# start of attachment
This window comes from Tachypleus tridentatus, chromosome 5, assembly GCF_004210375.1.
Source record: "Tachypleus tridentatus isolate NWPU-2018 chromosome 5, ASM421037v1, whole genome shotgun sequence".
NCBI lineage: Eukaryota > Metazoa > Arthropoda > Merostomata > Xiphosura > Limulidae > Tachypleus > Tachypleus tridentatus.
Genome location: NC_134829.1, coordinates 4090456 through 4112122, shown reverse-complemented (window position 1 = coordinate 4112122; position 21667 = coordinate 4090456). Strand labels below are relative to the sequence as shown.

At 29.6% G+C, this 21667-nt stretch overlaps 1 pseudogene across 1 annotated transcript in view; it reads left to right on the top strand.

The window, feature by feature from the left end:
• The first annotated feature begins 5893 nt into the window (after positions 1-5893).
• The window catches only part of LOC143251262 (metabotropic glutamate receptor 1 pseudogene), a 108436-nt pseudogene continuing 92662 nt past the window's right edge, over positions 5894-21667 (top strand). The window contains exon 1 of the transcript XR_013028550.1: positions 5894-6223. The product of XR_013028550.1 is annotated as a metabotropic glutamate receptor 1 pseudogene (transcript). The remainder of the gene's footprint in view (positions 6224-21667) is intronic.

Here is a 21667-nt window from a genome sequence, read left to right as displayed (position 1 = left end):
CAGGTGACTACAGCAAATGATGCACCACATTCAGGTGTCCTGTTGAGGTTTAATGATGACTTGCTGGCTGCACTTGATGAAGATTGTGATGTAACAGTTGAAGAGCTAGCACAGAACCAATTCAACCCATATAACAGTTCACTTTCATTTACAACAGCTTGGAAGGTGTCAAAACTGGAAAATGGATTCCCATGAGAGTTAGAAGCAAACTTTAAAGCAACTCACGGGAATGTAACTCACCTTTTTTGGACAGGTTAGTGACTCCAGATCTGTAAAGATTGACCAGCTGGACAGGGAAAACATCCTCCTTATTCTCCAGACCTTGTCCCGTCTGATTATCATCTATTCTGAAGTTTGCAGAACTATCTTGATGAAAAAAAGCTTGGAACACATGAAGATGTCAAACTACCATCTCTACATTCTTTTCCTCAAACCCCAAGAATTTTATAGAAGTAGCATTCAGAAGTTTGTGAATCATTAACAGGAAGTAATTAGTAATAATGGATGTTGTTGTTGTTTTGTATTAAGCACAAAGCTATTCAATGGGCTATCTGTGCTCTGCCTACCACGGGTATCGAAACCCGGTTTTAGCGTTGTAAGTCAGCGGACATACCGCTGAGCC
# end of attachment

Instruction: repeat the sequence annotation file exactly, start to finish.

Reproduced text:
This window comes from Tachypleus tridentatus, chromosome 5, assembly GCF_004210375.1.
Source record: "Tachypleus tridentatus isolate NWPU-2018 chromosome 5, ASM421037v1, whole genome shotgun sequence".
NCBI lineage: Eukaryota > Metazoa > Arthropoda > Merostomata > Xiphosura > Limulidae > Tachypleus > Tachypleus tridentatus.
Genome location: NC_134829.1, coordinates 4090456 through 4112122, shown reverse-complemented (window position 1 = coordinate 4112122; position 21667 = coordinate 4090456). Strand labels below are relative to the sequence as shown.

At 29.6% G+C, this 21667-nt stretch overlaps 1 pseudogene across 1 annotated transcript in view; it reads left to right on the top strand.

The window, feature by feature from the left end:
• The first annotated feature begins 5893 nt into the window (after positions 1-5893).
• The window catches only part of LOC143251262 (metabotropic glutamate receptor 1 pseudogene), a 108436-nt pseudogene continuing 92662 nt past the window's right edge, over positions 5894-21667 (top strand). The window contains exon 1 of the transcript XR_013028550.1: positions 5894-6223. The product of XR_013028550.1 is annotated as a metabotropic glutamate receptor 1 pseudogene (transcript). The remainder of the gene's footprint in view (positions 6224-21667) is intronic.

Here is a 21667-nt window from a genome sequence, read left to right as displayed (position 1 = left end):
CAGGTGACTACAGCAAATGATGCACCACATTCAGGTGTCCTGTTGAGGTTTAATGATGACTTGCTGGCTGCACTTGATGAAGATTGTGATGTAACAGTTGAAGAGCTAGCACAGAACCAATTCAACCCATATAACAGTTCACTTTCATTTACAACAGCTTGGAAGGTGTCAAAACTGGAAAATGGATTCCCATGAGAGTTAGAAGCAAACTTTAAAGCAACTCACGGGAATGTAACTCACCTTTTTTGGACAGGTTAGTGACTCCAGATCTGTAAAGATTGACCAGCTGGACAGGGAAAACATCCTCCTTATTCTCCAGACCTTGTCCCGTCTGATTATCATCTATTCTGAAGTTTGCAGAACTATCTTGATGAAAAAAAGCTTGGAACACATGAAGATGTCAAACTACCATCTCTACATTCTTTTCCTCAAACCCCAAGAATTTTATAGAAGTAGCATTCAGAAGTTTGTGAATCATTAACAGGAAGTAATTAGTAATAATGGATGTTGTTGTTGTTTTGTATTAAGCACAAAGCTATTCAATGGGCTATCTGTGCTCTGCCTACCACGGGTATCGAAACCCGGTTTTAGCGTTGTAAGTCAGCGGACATACCGCTGAGCC